Clarence Ji: on the road to success

Clarence Ji

For fourth year Computer Science student Clarence Ji, the past year has been a whirlwind. He has been voted one of London’s top ten young entrepreneurs, won his second consecutive scholarship to Apple’s World Wide Developer Conference (WWDC) and played a key role in running King’s Tech Society’s popular Hackathon events. Besides all this, he has also found time to keep up with university work and gain a place on the King’s20 Accelerator programme at the King’s Entrepreneurship Institute.

You might think that Clarence is working at full capacity, but when we caught up with him to chat about life, London and his start up technology business, ViewLDN, we learned that for Clarence, this is just the beginning.

Tell us a bit about your work with King’s Entrepreneurship Institute. How has it helped your development?

I’d always thought about starting a business with my friends, we often said we should start a company together, but couldn’t come up with any good ideas. So I applied for the King’s20 accelerator programme with my app, ViewLDN. Initially I never thought I would get a place as I had no experience, I totally didn’t know how to start a company. But the panel were excited by my app, which I was developing as part of my university course, and I got a place.

Since then both my business and I have developed a lot. The app uses augmented reality (AR) to help tourists to find nearby shops, restaurants, and sites of historical interest. All you need to do is point your phone at buildings, for example the Shard or Bush House, and see interesting facts and the history of these buildings. It’s technical and futuristic and people find it exciting.

ViewLDN

You grew up in Harbin, China which is culturally quite different to the rest of the country, did your experiences there give you a different perspective on life?

Definitely. I don’t think I have a traditional Chinese family. Usually, the culture is for parents and even grandparents to push their kids to study endlessly. My parents however, were always taking me out to explore different cities and different things, which was really lucky for me.

In China, the education system is very exam focused, and I was never top of the class, as there were so many people competing for universities. My parents made the decision to send me to international school in Beijing to study for A Levels instead, and I really began to excel.

How have you found living in London so far?

In some ways, London is similar to Beijing. They are both big cities, and of course there is a subway in both. When I first arrived and got on the DLR, it felt exactly like home. But in London, there is so much to see and do – there is always a new place to visit with friends. I love just going out into the street to take photos, for example in Regents Park. I do a lot of cycling here as well.

You’ve won two scholarships to Apple’s World Wide Developer Conference with your app, what perspectives did you get on the tech industry in the US?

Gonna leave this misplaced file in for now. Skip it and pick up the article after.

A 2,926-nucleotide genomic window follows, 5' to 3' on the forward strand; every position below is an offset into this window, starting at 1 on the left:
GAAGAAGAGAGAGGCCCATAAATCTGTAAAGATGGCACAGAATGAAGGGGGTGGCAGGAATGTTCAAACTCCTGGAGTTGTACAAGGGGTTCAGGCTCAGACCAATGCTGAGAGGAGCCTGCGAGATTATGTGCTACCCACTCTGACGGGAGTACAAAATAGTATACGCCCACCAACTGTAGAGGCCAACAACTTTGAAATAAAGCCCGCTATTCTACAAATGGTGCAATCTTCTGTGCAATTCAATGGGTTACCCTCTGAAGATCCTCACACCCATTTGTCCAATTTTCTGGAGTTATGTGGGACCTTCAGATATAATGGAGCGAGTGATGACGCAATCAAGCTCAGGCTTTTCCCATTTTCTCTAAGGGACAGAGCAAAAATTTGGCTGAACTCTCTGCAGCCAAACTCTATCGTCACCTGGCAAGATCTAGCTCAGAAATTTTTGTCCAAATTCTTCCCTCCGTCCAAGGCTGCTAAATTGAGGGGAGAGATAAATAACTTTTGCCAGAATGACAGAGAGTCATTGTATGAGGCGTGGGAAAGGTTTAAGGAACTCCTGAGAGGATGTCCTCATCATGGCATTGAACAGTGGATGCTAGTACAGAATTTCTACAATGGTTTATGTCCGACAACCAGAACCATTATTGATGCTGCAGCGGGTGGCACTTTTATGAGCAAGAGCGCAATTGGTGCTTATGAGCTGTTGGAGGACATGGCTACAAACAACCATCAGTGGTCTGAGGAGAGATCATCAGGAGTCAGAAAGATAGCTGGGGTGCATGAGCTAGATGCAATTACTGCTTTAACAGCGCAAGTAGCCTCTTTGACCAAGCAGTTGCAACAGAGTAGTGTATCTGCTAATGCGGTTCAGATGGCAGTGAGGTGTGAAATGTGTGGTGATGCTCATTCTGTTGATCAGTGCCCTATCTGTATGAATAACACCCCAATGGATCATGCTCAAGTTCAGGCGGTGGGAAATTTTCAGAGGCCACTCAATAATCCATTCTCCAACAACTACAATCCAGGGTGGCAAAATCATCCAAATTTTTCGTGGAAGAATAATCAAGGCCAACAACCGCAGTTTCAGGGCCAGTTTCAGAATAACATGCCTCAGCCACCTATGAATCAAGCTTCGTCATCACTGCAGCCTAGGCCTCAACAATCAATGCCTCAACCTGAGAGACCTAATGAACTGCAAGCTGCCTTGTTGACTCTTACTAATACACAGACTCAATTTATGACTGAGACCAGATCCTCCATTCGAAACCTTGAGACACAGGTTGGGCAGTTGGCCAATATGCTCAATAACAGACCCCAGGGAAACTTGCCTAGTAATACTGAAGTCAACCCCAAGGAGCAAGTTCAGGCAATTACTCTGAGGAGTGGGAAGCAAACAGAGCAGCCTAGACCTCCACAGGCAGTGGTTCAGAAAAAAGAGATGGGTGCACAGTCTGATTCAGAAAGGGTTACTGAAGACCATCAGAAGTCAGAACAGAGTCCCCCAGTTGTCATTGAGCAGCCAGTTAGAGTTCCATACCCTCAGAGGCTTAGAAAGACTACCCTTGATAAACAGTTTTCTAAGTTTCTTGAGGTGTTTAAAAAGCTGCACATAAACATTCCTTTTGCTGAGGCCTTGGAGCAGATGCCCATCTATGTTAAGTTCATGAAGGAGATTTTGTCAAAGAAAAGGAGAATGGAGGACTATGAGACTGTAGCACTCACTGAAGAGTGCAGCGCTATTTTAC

America is where all tech students want to go. Everybody wants an internship, which makes it very competitive. I met many American students, which gave me a great perspective on the American tech industry. For example, we queued from midnight to get into Apple’s keynote speech the following day – and there were thousands of people! It’s quite inspiring to see people so enthusiastic about technology.

I met people from so many different companies, I spoke to designers, engineers and even heads of departments at Apple. They gave me great tips for my work.

Tell us a bit about your involvement with King’s Tech Society and the HackLondon events.

Three years ago, King’s Tech started the hackathons – events for students to come along and spend 24 hours developing software and tech projects. The hackathons got people talking about King’s tech, and made people realise that this university is really good not just academically, but also practically, in terms of consumer technologies.

I did the Web Design jobs for HackLondon and HackKing’s, and got a really good response. For me, everything has to be just right. I am a perfectionist in all areas of my life – web design, apps, even my hair and clothes. I love to hear that people love my designs and ideas. I like making people happy in that way.

What’s next?

I’m still building up my skills, that’s why I want to pursue a PhD at King’s in computer science. I’m fascinated by the ways humans interact with computer systems and mobile devices – it will be amazing to research people’s relationships with technology. I think Augmented Reality is the future, I’m going to continue working on ViewLDN as well. I want to see people around the city using my app to navigate and learn about the world around them.

This is just the beginning, getting into the Apple conference or being a top ten entrepreneur under 30 is just the start – it reminds me that I have to go further from here.

>>Find out more about King’s Entrepreneurship Institute and the King’s20 accelerator programme here.